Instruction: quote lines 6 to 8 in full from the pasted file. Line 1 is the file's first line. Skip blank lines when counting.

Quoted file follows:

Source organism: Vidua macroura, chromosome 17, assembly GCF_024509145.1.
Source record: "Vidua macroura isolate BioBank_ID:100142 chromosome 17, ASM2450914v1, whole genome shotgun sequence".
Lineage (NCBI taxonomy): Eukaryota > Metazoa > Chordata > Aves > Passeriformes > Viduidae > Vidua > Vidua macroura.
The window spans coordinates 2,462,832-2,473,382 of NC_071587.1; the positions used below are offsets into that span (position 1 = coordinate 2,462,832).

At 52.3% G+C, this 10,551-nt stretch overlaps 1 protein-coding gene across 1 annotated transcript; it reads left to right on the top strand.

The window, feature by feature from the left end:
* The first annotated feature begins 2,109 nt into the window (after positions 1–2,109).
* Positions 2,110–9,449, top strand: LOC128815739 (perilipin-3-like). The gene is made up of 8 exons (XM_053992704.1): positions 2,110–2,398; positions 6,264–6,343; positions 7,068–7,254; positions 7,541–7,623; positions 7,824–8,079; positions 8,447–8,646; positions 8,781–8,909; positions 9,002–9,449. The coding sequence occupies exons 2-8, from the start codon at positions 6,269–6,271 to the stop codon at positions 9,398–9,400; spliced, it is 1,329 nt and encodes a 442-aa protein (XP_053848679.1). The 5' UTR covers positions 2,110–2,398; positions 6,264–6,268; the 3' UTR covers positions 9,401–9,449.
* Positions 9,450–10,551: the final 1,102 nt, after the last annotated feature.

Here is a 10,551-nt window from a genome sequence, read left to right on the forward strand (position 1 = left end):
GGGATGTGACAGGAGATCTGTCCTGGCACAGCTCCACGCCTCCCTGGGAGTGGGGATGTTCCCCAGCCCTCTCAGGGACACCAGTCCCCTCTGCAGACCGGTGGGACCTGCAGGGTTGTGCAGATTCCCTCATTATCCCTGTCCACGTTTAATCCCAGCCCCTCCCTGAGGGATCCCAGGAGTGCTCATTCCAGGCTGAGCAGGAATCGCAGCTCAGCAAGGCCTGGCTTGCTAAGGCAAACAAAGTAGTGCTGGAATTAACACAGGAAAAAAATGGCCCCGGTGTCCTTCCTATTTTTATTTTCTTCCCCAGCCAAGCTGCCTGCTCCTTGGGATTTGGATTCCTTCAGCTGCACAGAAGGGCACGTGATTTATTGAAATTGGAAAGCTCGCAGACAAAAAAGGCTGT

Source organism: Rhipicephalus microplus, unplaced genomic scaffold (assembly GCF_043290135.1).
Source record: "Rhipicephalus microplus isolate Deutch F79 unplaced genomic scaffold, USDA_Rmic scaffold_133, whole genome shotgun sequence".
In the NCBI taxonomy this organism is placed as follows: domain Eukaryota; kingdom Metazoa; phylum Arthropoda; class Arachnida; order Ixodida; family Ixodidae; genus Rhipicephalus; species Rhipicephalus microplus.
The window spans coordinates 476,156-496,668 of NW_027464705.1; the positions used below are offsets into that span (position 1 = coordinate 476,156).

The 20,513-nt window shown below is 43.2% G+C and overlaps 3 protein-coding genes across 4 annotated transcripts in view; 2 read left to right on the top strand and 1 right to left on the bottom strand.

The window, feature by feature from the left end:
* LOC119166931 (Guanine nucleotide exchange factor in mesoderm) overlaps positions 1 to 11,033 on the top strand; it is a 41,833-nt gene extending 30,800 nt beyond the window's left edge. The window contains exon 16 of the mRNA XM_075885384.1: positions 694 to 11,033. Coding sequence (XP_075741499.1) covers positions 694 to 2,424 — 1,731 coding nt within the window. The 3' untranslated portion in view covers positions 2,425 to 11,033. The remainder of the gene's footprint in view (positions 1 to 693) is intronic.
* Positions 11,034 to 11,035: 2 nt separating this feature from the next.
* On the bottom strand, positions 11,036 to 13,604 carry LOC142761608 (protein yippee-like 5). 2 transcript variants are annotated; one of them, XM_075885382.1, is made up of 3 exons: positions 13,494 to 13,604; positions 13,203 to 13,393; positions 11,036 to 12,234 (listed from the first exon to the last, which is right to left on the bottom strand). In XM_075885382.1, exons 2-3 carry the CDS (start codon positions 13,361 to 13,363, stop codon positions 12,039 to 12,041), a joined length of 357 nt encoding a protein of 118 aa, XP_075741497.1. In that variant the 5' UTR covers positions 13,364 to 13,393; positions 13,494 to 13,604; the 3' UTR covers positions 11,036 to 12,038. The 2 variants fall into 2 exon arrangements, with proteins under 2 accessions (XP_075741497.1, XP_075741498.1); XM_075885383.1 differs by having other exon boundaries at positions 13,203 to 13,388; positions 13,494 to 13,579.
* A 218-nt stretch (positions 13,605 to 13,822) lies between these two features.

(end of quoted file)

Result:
The window, feature by feature from the left end:
* The first annotated feature begins 2,109 nt into the window (after positions 1–2,109).
* Positions 2,110–9,449, top strand: LOC128815739 (perilipin-3-like). The gene is made up of 8 exons (XM_053992704.1): positions 2,110–2,398; positions 6,264–6,343; positions 7,068–7,254; positions 7,541–7,623; positions 7,824–8,079; positions 8,447–8,646; positions 8,781–8,909; positions 9,002–9,449. The coding sequence occupies exons 2-8, from the start codon at positions 6,269–6,271 to the stop codon at positions 9,398–9,400; spliced, it is 1,329 nt and encodes a 442-aa protein (XP_053848679.1). The 5' UTR covers positions 2,110–2,398; positions 6,264–6,268; the 3' UTR covers positions 9,401–9,449.